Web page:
FHS Cafeteria Diversifies Meal Options for Students


Catherine Arellano

Students purchase food from one of FHS’s many lines.

Eating lunch at FHS has suddenly become much more enjoyable, with a wide variety of options now available to suit even the most picky eaters. In recent years, FHS has opened up two new food lines, with more proposed options that might be available soon. Spearheading these changes has been the responsibility of the FCPS1 Nutrition Department, led by SueAnn Fox.

Navigating through the pandemic was challenging for school cafeterias, but may have resulted in better food for students. “During the pandemic, with a lack of labor in some places, they shut down factories, and they had to produce what made the most money for them, and obviously school lunches are very affordable… so they stopped making a lot of our products,” said Fox. Therefore, FCPS1 started investing in equipment to produce more food locally and to reduce reliance on preprocessed food. A major component of this was the brand new addition of a processing kitchen at Southeastern High School. “What we’re going to process is local fruits and vegetables in a format that makes [them] usable for schools. So, if a farmer wanted to sell me a truckload of sweet potatoes, that could be very difficult. So what we’re doing is we put in equipment, so we can take a sweet potato, cube it, and then we can make you roasted sweet potatoes, or we can make fresh french fries,” said Fox.

FHS students can now enjoy even more options than ever before, including the addition of a made-to-order sub line and an international line. Students have also praised the newly-added international line, with Asian, Italian and Mexican options. “I think it’s a great push for more diverse food,” said junior Leguejou Awunganyi. “The [international line] is the best line,” sophomore David Ponn added.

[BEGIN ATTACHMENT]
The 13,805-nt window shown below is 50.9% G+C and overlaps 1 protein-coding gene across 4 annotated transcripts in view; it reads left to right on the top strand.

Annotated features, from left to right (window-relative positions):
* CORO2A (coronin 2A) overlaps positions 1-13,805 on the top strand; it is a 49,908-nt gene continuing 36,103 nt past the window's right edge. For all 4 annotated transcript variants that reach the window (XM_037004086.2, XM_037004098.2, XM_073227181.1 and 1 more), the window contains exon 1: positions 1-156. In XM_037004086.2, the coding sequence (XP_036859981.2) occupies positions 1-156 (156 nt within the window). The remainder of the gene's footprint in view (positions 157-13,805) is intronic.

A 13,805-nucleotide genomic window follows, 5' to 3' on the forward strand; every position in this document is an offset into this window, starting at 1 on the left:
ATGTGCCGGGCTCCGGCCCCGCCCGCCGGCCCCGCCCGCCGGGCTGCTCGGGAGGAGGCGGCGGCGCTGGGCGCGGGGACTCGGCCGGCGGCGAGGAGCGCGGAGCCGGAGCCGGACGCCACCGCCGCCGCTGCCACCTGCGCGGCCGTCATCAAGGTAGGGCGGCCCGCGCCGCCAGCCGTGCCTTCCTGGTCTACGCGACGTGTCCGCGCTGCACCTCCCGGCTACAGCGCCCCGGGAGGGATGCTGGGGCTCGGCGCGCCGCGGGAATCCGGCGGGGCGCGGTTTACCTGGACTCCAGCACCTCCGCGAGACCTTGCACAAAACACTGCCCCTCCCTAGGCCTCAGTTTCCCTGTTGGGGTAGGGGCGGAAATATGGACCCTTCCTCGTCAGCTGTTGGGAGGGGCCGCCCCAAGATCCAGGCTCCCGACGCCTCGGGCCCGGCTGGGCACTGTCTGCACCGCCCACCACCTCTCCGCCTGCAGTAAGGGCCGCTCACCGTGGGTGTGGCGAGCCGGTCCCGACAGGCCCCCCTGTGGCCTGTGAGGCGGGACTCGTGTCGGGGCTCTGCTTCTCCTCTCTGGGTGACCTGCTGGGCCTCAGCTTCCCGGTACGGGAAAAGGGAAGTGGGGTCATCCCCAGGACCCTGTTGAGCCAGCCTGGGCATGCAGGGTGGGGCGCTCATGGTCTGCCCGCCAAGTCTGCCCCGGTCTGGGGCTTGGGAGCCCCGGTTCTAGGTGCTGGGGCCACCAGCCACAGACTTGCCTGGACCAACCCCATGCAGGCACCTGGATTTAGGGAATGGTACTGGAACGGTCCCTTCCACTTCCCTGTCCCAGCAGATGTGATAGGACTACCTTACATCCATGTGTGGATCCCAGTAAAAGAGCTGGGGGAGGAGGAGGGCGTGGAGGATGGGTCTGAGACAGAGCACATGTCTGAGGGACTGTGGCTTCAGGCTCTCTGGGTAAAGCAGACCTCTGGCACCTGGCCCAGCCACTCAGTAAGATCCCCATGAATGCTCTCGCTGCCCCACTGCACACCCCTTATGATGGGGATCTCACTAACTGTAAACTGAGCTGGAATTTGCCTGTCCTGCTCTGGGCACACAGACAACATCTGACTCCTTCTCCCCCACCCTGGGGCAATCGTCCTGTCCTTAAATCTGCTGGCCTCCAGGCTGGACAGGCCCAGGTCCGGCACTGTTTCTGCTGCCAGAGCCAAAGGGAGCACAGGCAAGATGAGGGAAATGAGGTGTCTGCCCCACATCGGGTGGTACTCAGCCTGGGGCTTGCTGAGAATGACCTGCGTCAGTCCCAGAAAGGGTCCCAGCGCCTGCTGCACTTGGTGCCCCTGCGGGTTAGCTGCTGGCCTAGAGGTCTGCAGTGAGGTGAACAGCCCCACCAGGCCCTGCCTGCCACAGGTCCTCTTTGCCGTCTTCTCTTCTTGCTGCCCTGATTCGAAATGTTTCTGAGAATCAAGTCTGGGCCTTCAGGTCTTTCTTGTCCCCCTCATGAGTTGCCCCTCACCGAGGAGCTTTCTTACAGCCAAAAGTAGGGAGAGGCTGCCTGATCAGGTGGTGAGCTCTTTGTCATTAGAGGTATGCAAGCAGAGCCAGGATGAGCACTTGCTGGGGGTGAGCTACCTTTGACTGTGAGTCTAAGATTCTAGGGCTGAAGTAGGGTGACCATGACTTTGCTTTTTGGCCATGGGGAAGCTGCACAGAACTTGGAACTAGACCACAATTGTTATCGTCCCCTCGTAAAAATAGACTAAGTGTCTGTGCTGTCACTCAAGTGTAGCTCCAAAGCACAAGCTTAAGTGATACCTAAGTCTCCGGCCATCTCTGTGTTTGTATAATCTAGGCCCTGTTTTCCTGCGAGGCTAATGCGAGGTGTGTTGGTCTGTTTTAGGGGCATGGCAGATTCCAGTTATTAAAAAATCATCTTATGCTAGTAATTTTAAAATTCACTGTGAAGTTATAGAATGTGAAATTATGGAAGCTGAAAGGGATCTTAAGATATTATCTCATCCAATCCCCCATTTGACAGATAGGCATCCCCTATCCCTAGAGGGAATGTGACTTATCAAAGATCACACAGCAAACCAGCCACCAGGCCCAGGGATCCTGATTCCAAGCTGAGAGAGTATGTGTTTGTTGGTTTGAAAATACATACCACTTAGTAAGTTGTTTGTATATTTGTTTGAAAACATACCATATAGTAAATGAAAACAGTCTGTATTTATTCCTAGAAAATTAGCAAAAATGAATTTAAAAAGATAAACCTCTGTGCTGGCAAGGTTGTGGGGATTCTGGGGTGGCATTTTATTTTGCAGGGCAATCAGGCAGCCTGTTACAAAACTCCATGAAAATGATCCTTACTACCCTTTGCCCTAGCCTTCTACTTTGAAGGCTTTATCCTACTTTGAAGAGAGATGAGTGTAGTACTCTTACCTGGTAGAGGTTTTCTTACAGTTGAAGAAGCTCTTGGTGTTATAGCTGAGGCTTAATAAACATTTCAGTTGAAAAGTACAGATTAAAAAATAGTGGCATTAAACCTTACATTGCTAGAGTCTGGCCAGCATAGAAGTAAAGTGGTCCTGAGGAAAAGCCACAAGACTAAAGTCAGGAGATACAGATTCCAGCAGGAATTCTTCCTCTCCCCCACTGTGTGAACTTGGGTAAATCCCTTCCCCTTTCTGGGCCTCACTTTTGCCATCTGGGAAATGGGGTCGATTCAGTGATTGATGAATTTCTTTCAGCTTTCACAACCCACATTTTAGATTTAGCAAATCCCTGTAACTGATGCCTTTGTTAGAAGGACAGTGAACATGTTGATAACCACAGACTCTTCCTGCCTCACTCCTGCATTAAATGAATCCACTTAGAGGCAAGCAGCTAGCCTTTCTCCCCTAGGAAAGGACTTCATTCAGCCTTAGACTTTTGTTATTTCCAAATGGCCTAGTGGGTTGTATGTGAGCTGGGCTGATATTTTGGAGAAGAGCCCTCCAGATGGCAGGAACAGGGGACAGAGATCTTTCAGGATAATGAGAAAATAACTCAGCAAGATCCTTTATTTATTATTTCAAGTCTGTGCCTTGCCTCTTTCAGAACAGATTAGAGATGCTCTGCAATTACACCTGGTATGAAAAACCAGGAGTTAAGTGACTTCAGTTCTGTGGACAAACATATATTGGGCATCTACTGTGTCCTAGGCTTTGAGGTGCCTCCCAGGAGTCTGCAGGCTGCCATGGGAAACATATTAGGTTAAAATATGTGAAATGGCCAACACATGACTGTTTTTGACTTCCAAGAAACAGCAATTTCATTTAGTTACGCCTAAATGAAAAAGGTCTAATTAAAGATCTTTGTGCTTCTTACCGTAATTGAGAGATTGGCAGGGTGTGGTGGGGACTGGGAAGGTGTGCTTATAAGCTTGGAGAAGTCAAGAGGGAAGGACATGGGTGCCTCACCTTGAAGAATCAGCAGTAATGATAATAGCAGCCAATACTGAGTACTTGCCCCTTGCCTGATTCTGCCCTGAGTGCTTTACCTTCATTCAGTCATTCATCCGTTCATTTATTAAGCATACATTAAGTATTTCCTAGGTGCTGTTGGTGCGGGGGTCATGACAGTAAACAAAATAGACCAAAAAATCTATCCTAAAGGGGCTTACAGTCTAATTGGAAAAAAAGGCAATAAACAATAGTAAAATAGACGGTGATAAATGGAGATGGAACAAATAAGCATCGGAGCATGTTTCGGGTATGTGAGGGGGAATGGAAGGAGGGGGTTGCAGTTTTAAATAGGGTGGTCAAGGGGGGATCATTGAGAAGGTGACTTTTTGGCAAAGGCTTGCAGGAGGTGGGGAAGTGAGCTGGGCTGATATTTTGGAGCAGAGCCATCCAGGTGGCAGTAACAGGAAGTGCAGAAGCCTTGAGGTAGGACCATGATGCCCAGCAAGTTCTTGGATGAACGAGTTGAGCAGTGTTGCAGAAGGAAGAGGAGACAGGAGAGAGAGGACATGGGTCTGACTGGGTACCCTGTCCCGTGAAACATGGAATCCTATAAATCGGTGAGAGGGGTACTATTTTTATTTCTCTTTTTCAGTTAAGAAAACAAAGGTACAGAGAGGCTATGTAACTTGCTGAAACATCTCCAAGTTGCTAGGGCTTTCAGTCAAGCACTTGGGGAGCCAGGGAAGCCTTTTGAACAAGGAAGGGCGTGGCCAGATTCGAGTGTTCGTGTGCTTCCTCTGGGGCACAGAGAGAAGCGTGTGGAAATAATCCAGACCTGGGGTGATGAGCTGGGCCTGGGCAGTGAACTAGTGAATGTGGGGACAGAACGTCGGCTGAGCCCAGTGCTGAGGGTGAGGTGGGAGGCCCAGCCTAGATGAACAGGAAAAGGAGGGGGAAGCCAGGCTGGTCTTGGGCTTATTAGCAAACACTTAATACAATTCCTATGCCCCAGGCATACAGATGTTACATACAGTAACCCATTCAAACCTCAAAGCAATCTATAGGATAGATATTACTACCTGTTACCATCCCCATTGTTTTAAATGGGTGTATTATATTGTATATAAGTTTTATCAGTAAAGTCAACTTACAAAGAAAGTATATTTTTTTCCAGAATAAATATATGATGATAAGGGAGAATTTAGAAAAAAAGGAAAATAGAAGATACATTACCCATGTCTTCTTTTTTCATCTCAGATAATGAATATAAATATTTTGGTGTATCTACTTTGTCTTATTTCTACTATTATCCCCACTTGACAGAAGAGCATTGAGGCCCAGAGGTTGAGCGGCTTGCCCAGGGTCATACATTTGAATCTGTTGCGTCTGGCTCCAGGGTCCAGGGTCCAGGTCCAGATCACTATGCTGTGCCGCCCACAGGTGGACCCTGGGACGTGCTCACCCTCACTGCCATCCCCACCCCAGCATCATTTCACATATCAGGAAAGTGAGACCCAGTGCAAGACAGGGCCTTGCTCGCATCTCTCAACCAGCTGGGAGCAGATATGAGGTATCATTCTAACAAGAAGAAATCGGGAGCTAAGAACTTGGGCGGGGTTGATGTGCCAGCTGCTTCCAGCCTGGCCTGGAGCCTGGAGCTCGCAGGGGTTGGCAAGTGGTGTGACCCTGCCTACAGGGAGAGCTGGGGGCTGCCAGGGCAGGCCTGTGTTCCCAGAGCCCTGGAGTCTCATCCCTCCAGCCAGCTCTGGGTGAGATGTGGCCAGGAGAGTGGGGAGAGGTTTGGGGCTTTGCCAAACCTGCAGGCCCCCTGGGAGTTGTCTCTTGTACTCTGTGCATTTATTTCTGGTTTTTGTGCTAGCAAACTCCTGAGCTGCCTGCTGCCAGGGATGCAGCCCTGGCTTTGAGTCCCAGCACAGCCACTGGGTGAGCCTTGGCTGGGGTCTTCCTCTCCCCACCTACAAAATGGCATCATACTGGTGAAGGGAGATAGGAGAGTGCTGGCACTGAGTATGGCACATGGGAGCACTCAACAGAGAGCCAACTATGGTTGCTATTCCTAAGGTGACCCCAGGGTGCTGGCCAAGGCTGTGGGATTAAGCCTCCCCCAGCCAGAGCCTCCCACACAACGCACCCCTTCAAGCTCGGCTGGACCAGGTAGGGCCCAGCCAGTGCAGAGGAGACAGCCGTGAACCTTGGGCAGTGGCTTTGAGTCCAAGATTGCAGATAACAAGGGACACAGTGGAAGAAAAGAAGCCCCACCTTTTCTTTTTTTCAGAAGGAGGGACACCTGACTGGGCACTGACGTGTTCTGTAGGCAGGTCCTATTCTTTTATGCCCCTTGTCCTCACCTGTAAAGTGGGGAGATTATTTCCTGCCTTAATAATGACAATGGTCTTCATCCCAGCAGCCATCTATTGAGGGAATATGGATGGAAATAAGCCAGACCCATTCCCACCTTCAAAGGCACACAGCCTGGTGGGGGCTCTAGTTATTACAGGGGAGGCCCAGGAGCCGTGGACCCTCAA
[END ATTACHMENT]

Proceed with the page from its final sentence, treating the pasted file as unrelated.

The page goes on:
In the future, there may be even more options available at the international line. “Next year we hope to add two more concepts: we’re kind of toying with Indian and Mediterranean, and we’re also talking about down-home favorites,” said Fox. Chicken sandwiches may also receive a major boost in quality, as the county expects to switch to a chicken muscle, found on most high-quality sandwiches.

All of these changes have been made with the health of FHS students in mind. Entrees are generally nutrition-packed and a healthier version of whatever students are typically used to. “For instance, with pizza, it’s a whole grain crust with fortified sauce and low fat cheese, so it’s a healthier version of what kids like,” said Fox. The county also must comply with strict federal and state guidelines when serving lunch food. For example, a cafeteria meal cannot exceed 10 percent of one’s total daily recommended saturated fat intake.

FHS students are also beginning to take notice of the changes. Awunganyi said she was satisfied with the food, saying, “[It’s] pleasing. I think with the amount of funding we have, it’s the best they can do.”

Despite pandemic challenges and food insecurity, the nutrition team at FHS continues to move towards better, healthier food choices. “People go too hard on it, it’s actually pretty good,” said Ponn. Fox indicated that the effort to improve the food will always continue, saying, “I don’t think there’s an end in sight. Every day we’re looking at new products, new ways to bring fresh things to students.”